Book Review: Lorrie Moore's A Gate at the Stairs

7:07 pm



'Twenty-year-old Tassie Keltjin yearns to escape her provincial home. She moves to the college town of Troy to start university and takes a job as a part-time nanny to a glamorous couple. Tassie is drawn into their life and that of their newly adopted toddler. As the household reveals its complications, Tassie is forced out of her naivety, and the past and the future burst forth in dramatic and shocking ways.'

I love coming across a book that, when finished, makes me want to consume the entirety of the author's canon as soon as possible. A Gate at the Stairs is a beautifully written story of a young woman and her journey from her hometown to university, finding a job as a nanny to a white couple in the process of adopting a black daughter. The story is one of race and the reactions of people to each other in a paranoid post-9/11 world.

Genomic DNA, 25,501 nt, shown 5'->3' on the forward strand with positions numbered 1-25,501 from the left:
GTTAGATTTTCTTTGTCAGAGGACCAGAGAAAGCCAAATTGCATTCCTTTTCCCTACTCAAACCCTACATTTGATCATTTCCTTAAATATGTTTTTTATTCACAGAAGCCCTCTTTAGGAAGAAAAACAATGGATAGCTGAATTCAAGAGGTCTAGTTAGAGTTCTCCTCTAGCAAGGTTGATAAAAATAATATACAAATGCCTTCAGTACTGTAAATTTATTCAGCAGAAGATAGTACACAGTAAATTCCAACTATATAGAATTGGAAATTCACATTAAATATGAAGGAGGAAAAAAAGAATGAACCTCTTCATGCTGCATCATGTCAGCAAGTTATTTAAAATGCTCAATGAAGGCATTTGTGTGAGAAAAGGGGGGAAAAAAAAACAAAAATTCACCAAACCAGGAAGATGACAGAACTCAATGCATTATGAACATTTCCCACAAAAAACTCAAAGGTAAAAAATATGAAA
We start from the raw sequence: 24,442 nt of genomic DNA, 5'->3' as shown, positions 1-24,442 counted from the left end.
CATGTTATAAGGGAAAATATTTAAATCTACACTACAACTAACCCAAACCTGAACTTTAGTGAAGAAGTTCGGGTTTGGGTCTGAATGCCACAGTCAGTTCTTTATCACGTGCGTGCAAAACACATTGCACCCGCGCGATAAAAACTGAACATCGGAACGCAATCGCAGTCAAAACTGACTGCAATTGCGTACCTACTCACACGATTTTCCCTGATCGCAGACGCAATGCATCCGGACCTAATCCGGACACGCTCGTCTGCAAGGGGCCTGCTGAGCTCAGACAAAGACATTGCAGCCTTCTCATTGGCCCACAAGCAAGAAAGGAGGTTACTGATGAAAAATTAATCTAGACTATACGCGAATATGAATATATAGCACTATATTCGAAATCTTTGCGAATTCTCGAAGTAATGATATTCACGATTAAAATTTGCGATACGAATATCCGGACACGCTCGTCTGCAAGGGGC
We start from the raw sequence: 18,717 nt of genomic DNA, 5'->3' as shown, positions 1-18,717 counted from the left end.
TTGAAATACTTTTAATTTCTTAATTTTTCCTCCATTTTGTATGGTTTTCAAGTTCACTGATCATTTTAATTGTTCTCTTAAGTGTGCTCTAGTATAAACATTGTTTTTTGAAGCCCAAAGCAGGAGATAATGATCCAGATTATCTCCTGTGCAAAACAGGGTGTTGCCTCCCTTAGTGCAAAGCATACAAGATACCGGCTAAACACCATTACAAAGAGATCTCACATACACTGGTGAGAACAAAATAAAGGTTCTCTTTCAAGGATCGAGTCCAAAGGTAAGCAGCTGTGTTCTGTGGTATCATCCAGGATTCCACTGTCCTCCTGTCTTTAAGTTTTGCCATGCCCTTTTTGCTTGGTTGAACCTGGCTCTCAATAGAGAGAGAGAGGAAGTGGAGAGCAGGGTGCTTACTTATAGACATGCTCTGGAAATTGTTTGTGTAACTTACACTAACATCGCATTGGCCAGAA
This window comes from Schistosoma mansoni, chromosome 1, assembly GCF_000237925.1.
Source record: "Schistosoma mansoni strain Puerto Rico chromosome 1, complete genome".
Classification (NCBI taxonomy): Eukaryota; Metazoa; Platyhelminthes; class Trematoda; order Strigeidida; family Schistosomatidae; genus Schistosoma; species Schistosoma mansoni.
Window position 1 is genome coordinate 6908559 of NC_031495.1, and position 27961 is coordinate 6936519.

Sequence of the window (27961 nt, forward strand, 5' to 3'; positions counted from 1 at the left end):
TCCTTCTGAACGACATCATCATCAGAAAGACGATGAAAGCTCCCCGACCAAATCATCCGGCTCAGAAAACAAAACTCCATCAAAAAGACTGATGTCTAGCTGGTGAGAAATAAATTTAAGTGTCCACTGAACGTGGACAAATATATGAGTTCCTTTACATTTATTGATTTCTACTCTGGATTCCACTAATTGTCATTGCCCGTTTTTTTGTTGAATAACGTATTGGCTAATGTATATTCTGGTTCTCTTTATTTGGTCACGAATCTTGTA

The book starts slow, introducing the reader to Tassie and her world, the things she loves, and the fears she has for the future. Coming from a small farming household, a university town opens up a whole new world to her, a world that is full of paranoia and tragedy. I was gripped from the first chapter despite there being little 'story', with Moore's storytelling making me feel attached to Tassie from page one. About two-thirds into the book is where the real dramas set in and, boy, does it all happen very quickly. Unfortunately I found the ending of the book a bit slow after the highs it reaches, but Moore's style is one I didn't tire with at all.

I would recommend A Gate at the Stairs to young women unsure of their future and interested in issues of race and gender. I thought this was close to the perfect novel for me and, as I said before, made me want to read everything else Lorrie Moore has written. A beautifully tragic tale echoing the racial issues that our world cannot seem to get rid of however hard it tries.

**** / 5 (maybe 4.5)

M x

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